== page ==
If the number of relative strengths (bullet points above) is taken as a guide, the D7200 is the clear winner of the match-up (17 : 12 points). However, the relative importance of the various individual camera aspects will vary according to personal preferences and needs, so that you might like to apply corresponding weights to the particular features before making a decision on a new camera. A professional wedding photographer will view the differences between cameras in a way that diverges from the perspective of a travel photog, and a person interested in cityscapes has distinct needs from a macro shooter. Hence, the decision which camera is best and worth buying is often a very personal one.

D7200 17:12 GX7

How about other alternatives? Do the specifications of the Nikon D7200 and the Panasonic GX7 place the cameras among the top in their class? Find out in the latest Best DSLR Camera and Best Mirrorless Interchangeable Lens Camera listings whether the two cameras rank among the cream of the crop.

In any case, while the comparison of technical specifications can provide a useful overview of the capabilities of different cameras, it remains incomplete and does no justice, for example, to the way the D7200 or the GX7 perform in practice. At times, user reviews, such as those published at amazon, address these issues in a useful manner, but such feedback is on many occasions incomplete, inconsistent, and unreliable.

Expert reviews

This is why expert reviews are important. The table below provides a synthesis of the camera assessments of some of the best known photo-gear review sites (cameralabs, dpreview, ephotozine, imaging-resource, and photographyblog). As can be seen, the professional reviewers agree in many cases on the quality of different cameras, but sometimes their assessments diverge, reinforcing the earlier point that a camera decision is often a very personal choice.

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Review Scores
  Camera
Model
camera
  labs  
dp
review  
ephoto
  zine  
imaging
resource
photography
  blog  
Camera
Launch
Launch
Price (USD)
Street
Price
 
Nikon D7200+ +84/1004.5/54/54.5/5 Mar 2015 1,199i
 
Panasonic GX7+79/1005/54.5/55/5 Aug 2013 999i
 
Canon 80D+ +84/1004.5/54.5/54.5/5 Feb 2016 1,199i
 
Canon G3 X+..4.5/53.5/54/5 Jun 2015 999 i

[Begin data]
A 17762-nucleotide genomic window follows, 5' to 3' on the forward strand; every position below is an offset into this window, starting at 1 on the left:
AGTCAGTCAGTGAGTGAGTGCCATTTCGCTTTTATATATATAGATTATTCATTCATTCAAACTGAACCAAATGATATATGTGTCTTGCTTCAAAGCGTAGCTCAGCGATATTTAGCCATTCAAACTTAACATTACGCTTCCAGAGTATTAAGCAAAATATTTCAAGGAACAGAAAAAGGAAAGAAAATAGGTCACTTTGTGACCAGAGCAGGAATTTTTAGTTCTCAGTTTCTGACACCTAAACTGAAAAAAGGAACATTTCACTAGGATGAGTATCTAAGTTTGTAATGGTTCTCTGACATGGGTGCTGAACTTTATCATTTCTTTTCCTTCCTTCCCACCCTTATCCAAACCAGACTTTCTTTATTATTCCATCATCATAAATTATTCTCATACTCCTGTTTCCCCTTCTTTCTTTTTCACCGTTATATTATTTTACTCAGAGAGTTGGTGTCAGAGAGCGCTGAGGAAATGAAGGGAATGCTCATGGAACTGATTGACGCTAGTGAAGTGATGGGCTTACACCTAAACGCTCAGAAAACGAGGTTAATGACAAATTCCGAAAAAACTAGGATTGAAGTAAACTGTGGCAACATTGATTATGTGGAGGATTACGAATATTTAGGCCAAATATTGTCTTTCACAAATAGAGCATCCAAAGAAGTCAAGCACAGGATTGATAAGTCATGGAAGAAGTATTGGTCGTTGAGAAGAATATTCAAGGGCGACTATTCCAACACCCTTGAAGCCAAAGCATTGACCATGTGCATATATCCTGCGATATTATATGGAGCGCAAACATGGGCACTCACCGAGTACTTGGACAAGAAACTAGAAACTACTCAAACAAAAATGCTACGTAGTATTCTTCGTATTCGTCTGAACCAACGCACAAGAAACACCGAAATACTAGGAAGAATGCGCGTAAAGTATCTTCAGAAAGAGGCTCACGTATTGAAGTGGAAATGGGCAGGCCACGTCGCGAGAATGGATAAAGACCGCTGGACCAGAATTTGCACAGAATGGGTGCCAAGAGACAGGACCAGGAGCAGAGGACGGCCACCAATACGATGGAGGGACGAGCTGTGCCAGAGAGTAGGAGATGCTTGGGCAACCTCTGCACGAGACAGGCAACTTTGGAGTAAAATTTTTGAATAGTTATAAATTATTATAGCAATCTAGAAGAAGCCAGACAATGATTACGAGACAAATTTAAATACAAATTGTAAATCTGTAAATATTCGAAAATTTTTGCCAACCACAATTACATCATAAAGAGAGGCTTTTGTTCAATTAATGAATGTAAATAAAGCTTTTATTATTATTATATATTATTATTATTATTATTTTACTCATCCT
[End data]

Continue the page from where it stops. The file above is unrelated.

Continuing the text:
Nikon D7500+ +86/1005/54.5/54.5/5 Apr 2017 1,299 i
 
Nikon D5600..79/1004.5/54.5/54/5 Nov 2016 699 i
 
Nikon D5..89/1004.5/55/55/5 Jan 2016 6,499i
 
Nikon D500+ +91/1004.5/55/55/5 Jan 2016 1,999 i
 
Nikon D3400+76/1004/54.5/54.5/5 Aug 2016 499i
 
Nikon D5500+79/1004.5/55/54.5/5 Jan 2015 899i
 
Nikon D750+ +90/1004.5/55/54.5/5 Sep 2014 2,299i
 
Nikon D7100+ +85/1004.5/55/54.5/5 Feb 2013 1,199i
 
Olympus E-M10..80/1005/54.5/55/5 Jan 2014 699i
 
Olympus E-P5+ +78/1004.5/54.5/55/5 May 2013 999i
 
Panasonic G6+ +..5/5..4.5/5 Apr 2013 599i
 
Panasonic GX1+77/1004.5/54.5/54.5/5 Nov 2011 699i
 
Panasonic GH2+ +79/1004.5/54.5/55/5 Sep 2010 899i
Notes: (+ +) highly recommended; (+) recommended; (o) reviewed; (..) not available.

The review scores listed above should be treated with care, though. The assessments were made in relation to similar cameras of the same technological generation. Hence, a score should always be seen in the context of the camera's market launch date and its price, and rating-comparisons among cameras that span long time periods or concern very differently equipped models make little sense. Also, please note that some of the review sites have changed their methodology and reporting over time.

Nikon D7200:
Check Ebay offers
Panasonic GX7:
Check Ebay offers

Other camera comparisons

Did this review help to inform your camera decision process? If you would like to see a different side-by-side camera review, just use the search menu below. There is also a set of direct links to comparison reviews that other users of the CAM-parator app explored.